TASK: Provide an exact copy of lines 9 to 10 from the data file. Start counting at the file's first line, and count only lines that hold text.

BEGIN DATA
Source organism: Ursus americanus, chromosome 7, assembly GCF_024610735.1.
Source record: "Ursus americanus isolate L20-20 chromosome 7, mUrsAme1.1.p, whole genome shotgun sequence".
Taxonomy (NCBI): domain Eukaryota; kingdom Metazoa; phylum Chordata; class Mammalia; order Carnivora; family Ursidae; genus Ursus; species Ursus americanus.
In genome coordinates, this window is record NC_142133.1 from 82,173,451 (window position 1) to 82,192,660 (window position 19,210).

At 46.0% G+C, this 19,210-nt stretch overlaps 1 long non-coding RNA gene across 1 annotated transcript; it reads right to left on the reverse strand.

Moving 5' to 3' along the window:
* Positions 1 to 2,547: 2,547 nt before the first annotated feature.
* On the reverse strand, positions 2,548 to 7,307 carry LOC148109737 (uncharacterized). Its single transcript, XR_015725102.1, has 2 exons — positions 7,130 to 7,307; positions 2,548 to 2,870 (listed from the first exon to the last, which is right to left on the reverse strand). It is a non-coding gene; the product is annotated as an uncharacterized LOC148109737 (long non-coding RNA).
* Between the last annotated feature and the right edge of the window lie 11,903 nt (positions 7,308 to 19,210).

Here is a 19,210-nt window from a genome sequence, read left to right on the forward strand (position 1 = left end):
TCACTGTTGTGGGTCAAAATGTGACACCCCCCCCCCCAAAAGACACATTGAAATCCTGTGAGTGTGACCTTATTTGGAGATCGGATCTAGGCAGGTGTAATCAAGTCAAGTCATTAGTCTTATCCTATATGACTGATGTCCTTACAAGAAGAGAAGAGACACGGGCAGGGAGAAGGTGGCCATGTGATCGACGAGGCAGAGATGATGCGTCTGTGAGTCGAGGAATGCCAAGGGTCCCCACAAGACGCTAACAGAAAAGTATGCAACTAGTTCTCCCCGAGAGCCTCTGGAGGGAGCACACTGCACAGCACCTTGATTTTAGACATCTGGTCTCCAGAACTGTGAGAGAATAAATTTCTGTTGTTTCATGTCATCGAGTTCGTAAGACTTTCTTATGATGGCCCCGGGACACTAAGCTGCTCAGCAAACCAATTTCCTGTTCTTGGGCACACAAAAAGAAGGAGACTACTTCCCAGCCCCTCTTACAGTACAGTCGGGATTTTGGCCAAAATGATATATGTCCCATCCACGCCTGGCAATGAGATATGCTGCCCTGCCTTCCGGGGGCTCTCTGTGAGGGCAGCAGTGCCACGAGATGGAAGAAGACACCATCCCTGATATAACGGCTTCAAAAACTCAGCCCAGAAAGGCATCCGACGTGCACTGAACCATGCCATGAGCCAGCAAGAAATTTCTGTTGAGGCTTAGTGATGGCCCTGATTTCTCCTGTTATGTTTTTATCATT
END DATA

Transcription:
* Between the last annotated feature and the right edge of the window lie 11,903 nt (positions 7,308 to 19,210).

Here is a 19,210-nt window from a genome sequence, read left to right on the forward strand (position 1 = left end):